Alliteration: Prelude to poetry Martin Luther King alliteration
Rhetorical alliteration from "I Have a Dream" delivered August 28, 1963 by Martin Luther King, Jr.
From Handy-Book of Literary Curiosities, by William Shepard Walsh:


The repetition of some letter or sound at the beginning of two or more words in close or immediate succession,

as,—Apt alliteration's artful aid,— a line by Charles Churchill.
1. Alliteration is the parent of modern rhyme.
In Icelandic and Gothic poetry, it was reduced to a system which soon passed into our literature and became the metrical basis of early English Poetry. Here is an example from Piers Plowman:
By Saint Paul, quoth Perkin,
Ye profer me fayre,
That I shall swynke and swete
And sowe for us bothe
And other labors do for thy love
Al my lyfe tyme,
In covenant that thou keep
Holy Kyrke and myselfe
Fro wasters and fro wycked men
That this world destroyeth...

2. In competent hands, alliteration becomes a legitimate source of metric effect.
Be careful to place alliterative words at some distance, arranging them so that they mark the metre and become the key words of the line:
Heard ye the arrow hurtle in the air?
The ear is satisfied by a repetition of the h sound which it has just begun to lose. But the music of the above example would be ruined by a very slight transposition:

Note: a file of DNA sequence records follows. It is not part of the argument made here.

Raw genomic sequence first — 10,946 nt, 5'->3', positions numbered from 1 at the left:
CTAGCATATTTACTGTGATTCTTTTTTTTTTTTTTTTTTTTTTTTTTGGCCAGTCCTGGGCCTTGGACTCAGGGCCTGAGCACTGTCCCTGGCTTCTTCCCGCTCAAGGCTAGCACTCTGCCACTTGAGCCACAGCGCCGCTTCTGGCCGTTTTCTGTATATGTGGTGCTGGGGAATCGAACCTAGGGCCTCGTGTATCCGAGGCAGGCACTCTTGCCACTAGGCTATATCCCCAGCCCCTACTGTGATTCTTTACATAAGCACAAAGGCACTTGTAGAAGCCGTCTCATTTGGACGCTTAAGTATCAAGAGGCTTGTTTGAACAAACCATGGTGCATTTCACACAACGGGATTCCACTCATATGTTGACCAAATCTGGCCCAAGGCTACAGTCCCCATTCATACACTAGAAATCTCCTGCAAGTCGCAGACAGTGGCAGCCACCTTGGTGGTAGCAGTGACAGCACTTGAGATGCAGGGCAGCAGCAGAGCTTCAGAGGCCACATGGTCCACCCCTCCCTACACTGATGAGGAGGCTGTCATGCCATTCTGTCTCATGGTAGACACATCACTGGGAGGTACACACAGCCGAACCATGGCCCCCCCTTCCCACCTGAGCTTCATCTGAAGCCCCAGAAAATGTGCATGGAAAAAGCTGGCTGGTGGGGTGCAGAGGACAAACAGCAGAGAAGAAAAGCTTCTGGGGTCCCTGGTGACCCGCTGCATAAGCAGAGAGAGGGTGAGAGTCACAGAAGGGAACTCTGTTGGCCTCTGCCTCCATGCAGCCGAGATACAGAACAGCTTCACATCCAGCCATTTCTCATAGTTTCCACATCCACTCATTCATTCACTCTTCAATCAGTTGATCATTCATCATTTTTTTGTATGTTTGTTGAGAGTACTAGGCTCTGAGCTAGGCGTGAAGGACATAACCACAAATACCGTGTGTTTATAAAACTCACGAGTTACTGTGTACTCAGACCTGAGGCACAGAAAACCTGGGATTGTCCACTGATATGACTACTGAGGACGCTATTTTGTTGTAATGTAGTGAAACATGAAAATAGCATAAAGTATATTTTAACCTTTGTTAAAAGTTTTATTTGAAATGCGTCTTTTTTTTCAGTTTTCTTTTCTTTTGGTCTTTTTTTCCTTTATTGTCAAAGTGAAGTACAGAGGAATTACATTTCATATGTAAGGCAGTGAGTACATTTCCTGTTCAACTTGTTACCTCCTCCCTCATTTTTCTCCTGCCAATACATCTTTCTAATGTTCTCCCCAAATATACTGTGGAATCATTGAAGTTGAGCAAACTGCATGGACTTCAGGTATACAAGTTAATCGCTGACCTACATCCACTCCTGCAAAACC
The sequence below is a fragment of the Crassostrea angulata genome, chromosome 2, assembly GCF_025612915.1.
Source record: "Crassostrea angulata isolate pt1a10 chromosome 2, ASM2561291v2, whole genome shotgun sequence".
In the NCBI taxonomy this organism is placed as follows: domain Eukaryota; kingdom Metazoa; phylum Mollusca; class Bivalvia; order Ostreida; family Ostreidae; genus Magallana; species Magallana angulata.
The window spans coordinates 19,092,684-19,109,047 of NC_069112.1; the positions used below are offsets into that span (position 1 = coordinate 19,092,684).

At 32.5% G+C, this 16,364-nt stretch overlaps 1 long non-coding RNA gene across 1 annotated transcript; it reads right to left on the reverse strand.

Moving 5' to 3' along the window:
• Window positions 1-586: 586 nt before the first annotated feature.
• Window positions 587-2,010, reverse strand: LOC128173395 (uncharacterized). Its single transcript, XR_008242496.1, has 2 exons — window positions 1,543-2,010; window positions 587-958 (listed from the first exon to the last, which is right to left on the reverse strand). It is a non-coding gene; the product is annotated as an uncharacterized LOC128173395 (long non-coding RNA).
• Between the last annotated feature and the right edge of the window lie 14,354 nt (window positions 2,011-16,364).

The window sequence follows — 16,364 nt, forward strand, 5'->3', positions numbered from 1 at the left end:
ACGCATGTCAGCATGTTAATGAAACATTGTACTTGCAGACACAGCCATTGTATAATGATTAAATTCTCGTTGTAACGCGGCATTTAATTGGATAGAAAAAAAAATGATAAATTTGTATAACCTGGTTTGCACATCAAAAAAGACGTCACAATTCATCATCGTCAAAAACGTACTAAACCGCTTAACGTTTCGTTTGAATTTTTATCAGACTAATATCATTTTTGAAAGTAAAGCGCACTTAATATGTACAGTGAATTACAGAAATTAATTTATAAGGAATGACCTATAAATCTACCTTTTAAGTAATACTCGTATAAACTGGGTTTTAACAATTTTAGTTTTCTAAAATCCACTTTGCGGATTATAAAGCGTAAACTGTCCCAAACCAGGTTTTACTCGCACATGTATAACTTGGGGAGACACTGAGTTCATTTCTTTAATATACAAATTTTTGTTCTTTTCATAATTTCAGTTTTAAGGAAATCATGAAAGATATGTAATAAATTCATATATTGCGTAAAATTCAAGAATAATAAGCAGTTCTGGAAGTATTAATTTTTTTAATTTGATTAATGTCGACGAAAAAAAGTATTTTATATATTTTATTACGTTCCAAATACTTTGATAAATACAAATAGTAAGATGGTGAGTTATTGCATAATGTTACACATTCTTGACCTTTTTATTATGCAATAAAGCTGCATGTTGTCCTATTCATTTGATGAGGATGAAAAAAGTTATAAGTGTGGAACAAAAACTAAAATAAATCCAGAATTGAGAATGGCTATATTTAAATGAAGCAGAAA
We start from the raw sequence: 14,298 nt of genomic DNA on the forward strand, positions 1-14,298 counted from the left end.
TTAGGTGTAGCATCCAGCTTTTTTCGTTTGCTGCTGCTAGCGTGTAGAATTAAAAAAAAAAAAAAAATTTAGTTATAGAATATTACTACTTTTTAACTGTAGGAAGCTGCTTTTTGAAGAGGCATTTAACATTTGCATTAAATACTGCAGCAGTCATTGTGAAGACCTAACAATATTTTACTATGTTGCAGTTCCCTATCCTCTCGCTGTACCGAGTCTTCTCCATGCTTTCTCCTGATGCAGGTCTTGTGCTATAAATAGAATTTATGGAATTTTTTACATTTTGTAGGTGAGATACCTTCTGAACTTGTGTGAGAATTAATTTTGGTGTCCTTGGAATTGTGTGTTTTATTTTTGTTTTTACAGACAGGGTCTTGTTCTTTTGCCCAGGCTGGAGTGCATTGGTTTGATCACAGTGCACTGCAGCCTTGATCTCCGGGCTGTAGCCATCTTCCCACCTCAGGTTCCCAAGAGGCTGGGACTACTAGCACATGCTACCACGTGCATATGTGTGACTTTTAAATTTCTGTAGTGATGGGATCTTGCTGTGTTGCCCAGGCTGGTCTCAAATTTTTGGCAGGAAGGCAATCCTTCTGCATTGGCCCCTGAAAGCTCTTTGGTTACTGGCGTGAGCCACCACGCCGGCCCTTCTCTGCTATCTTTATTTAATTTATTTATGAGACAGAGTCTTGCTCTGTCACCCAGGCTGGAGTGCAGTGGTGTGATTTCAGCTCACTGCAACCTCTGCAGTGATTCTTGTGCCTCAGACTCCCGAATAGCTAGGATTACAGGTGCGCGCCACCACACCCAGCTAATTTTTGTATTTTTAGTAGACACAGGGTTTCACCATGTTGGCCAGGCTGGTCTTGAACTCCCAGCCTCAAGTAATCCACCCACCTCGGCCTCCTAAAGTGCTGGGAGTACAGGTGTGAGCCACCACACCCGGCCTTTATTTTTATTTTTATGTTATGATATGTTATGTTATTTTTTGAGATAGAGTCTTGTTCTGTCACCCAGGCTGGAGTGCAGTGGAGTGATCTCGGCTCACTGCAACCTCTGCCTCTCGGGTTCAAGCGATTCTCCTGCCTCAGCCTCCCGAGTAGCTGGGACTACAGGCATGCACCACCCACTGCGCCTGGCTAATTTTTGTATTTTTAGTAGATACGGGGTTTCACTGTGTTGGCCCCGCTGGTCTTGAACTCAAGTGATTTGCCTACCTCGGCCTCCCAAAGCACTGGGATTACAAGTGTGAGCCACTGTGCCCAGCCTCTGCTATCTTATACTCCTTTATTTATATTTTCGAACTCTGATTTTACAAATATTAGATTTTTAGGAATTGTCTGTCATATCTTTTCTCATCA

Heard ye the hurtling arrow in the air?
In this case, the ear is annoyed by the too quick succession of the other  aspirant, a.
3. Alliteration may be used to heighten an effect.
It may be effective in generating an echoing dissonance to give force to speech or writing. In Pope's famous line from his translation of The Odyssey
Up the high hill he heaved the huge round stone,
the continuous halts called for by the repetition of the aspirate h produce an effective idea of long-drawn effort.
4. Alliteration is naturally pleasing.
That our ear finds a natural comfort in alliteration is evidenced by the fact that many of our compound words are formed on this principle. There is no other ground for saying milkmaid in lieu of milk-girl or butcher-boy in lieu of butcher-man. Fancy-free, hot-headed, browbeaten, heavy-handed (or -hearted) might also be instanced. In fact, the alliterative tendency is continued in our proverbs:
Where there is a will there is a way
A miss is as good as a mile
As thick as thieves
Better safe than sorry
5. Alliteration becomes a defect when used excessively.
One of the earliest instances of misplaced ingenuity is in this line by Ennius, circa 200 B.C.:
O Tite, tute Tati tibi tanta tiranne tulisti.
(O thou tyrant, Titus Tatius, such great troubles you brought upon yourself!)
By the sixteenth and seventeenth centuries, alliteration was allowed to run riot. Books were published with such titles as Seven Sobs of a Sorrowful Soul for Sins. John Trapp's Commentary on the Holy Bible offered the following gem:
As empty stomachs can hardly sleep, so neither can graceless persons, till gorged and glutted with sweetmeats of sin, with murdering morsels of mischief...
Such a hoof is grown over some men's hearts as neither ministry, nor miracle, nor mercy can possibly mollify.
It is in ridicule of this runaway alliteration that Shakespeare in Love's Labor's Lost makes Holofernes say,
I will something affect the letter, for it argues facility:
The playful princess pierced and pricked a pretty, pleasing pricket.

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